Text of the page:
e.g. saying things like “Mexico is a nation of millions of people, 99% of whom are latino or Native American and yet the only person who comes out of that country with any artistic recognition in film is the one white guy”now that is racist! it suggests the unthinkable. i think the right calls it truth or reality (one of those ugly words) we call it racism.

  • Rudolph

    I so agree with veritas.
    I closed the window right after he said that. I am utterly disgusted with his nonsense. I should know as I’ve lived in Mexico.
    White people are not discriminated against in Mexico, they have a tremendous amount of privilege, they are the beauty ideal and they are usually very respected regardless of what area of work they decide to specialize in, e.g. White doctors are more sought after than “brown” doctors.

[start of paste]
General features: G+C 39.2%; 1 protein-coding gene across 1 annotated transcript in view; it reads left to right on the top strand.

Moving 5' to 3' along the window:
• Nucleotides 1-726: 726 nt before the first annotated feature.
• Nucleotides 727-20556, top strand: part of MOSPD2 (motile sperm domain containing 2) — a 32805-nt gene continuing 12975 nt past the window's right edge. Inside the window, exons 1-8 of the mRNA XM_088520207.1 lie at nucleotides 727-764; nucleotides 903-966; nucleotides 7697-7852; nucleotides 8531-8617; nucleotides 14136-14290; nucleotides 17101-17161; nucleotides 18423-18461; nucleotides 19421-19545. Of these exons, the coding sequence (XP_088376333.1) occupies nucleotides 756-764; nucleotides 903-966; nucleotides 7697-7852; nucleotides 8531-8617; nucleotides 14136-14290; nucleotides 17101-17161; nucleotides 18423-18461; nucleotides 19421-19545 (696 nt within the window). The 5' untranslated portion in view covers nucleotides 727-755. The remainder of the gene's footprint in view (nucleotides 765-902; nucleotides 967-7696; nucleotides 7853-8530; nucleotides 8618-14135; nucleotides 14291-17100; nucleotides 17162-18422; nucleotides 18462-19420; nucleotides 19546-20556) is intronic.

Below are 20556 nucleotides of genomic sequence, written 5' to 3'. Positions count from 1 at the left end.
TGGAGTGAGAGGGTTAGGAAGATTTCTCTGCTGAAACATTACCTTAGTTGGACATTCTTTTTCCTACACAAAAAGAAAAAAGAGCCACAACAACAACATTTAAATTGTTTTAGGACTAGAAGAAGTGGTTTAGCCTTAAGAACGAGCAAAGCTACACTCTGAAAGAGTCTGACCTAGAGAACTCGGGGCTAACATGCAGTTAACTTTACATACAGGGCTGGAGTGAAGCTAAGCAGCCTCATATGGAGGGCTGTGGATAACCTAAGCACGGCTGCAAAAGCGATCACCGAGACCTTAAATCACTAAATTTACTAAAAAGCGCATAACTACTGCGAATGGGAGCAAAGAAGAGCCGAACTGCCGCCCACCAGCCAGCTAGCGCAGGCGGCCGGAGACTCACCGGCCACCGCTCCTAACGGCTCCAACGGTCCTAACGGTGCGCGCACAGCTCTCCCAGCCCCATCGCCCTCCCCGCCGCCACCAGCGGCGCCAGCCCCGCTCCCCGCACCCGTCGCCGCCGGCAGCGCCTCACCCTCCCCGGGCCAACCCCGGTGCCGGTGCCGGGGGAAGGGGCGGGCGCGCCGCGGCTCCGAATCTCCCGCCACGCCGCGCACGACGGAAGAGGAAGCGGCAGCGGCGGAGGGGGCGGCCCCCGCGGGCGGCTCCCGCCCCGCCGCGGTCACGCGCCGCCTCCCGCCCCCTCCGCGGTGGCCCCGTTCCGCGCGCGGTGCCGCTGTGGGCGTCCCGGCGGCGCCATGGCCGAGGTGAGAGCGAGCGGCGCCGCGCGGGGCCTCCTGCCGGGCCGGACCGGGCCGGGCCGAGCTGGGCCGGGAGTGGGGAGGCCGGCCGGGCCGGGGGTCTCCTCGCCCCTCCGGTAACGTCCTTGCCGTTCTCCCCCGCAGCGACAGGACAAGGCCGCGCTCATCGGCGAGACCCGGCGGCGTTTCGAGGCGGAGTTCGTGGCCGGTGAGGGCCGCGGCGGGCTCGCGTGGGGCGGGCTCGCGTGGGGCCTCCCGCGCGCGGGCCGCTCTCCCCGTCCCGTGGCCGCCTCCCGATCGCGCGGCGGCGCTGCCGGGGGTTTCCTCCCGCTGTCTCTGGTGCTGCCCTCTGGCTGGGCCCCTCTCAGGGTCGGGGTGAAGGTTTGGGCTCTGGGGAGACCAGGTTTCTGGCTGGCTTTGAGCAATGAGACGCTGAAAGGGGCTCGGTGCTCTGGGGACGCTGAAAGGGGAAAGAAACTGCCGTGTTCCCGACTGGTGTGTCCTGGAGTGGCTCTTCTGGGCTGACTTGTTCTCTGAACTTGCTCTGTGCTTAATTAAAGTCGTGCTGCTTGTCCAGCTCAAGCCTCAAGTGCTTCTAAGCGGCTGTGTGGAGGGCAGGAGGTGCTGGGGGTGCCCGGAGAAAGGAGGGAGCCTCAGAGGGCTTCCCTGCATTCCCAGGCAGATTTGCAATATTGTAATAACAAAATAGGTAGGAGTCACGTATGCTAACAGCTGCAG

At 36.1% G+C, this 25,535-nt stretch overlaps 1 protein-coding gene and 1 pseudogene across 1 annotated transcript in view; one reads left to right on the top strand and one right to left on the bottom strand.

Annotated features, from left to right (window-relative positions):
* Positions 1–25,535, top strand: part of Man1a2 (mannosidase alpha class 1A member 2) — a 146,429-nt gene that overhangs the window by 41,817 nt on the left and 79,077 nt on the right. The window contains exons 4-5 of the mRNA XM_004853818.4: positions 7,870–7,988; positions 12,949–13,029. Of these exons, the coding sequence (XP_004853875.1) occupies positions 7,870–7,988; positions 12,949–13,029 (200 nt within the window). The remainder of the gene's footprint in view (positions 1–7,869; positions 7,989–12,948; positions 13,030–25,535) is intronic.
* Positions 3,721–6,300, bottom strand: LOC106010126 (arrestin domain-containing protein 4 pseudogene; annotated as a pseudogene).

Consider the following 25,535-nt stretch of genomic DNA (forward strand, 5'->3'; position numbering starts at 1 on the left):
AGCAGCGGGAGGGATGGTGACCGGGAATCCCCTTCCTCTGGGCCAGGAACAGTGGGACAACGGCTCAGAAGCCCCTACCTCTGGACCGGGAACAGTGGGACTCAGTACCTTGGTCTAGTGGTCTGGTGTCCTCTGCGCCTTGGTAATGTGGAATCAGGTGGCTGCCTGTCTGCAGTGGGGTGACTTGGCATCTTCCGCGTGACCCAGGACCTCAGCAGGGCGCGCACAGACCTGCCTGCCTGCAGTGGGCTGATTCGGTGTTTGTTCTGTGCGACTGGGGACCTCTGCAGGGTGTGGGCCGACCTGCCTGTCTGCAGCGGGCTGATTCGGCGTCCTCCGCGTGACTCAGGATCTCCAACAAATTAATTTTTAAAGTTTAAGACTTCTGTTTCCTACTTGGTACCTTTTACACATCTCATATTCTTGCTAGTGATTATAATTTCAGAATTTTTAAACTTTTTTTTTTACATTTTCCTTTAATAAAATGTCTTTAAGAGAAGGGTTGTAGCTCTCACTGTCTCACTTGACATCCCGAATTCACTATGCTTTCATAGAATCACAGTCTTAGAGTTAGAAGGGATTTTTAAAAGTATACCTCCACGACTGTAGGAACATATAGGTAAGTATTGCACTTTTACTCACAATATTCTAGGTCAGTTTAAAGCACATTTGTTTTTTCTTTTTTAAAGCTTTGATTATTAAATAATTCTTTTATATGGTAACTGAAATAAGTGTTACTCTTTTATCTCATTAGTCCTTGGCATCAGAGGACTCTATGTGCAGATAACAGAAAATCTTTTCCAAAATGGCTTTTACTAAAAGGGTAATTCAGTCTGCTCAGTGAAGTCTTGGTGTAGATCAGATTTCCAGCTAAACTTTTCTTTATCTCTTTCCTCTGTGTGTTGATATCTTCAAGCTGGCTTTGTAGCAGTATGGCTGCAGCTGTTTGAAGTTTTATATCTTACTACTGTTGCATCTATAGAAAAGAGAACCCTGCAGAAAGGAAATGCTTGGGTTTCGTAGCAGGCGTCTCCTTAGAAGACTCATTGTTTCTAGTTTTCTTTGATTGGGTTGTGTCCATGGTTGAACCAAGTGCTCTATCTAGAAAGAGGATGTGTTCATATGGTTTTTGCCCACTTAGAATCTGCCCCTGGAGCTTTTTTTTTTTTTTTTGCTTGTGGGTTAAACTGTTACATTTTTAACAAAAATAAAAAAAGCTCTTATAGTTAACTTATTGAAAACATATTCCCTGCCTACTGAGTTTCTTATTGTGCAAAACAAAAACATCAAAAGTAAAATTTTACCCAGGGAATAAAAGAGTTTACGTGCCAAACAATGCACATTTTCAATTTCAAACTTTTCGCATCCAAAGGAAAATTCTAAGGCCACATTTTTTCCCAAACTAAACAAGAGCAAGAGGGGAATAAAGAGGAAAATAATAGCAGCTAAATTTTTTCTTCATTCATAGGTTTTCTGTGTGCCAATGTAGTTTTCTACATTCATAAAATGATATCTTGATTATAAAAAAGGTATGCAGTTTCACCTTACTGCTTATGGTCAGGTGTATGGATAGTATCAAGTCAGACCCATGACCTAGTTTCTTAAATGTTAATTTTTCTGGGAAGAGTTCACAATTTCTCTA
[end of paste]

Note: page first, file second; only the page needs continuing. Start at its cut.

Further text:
Just because he couldn’t get along with people in Guadalajara doesn’t mean that there was “reverse racism”. Maybe discrimination played a role in why he was ostracized, but it’s not like he’s the only white person in Mexico, there are plenty of people who have white ancestry.
    I can’t believe this man, I used to like him, and respect him.
    “Poor white boy was discriminated against in a society that practically worships white people”.

  • erick

    hey there r between 20 and 30 percent of white ppl in mexico, therefore there are about 70 percent of other races not 99 percent, that’s stupid, 4 mexico has the third biggest amount of white ppl in latin america after argentina and brazil…moreover…every country in latin america has a good deal of white ppl, a remnant of the spanish conquistadores…and immigrants…for instance, i’m a latin american green eyed white guy (my maternal great grandfather was scottish, and my paternal grandfather was spaniard), and in my country panama, i don’t feel strange, almost all of my friends r white, not by choice, that’s cause of the huge amount of ppl who, even being mixed, have white or light skin and white features, pale eyes, and so on…u have to live here to understand it…here u can find every race…that’s great…and please, guillermo del toro is not the only white person in mexico at all….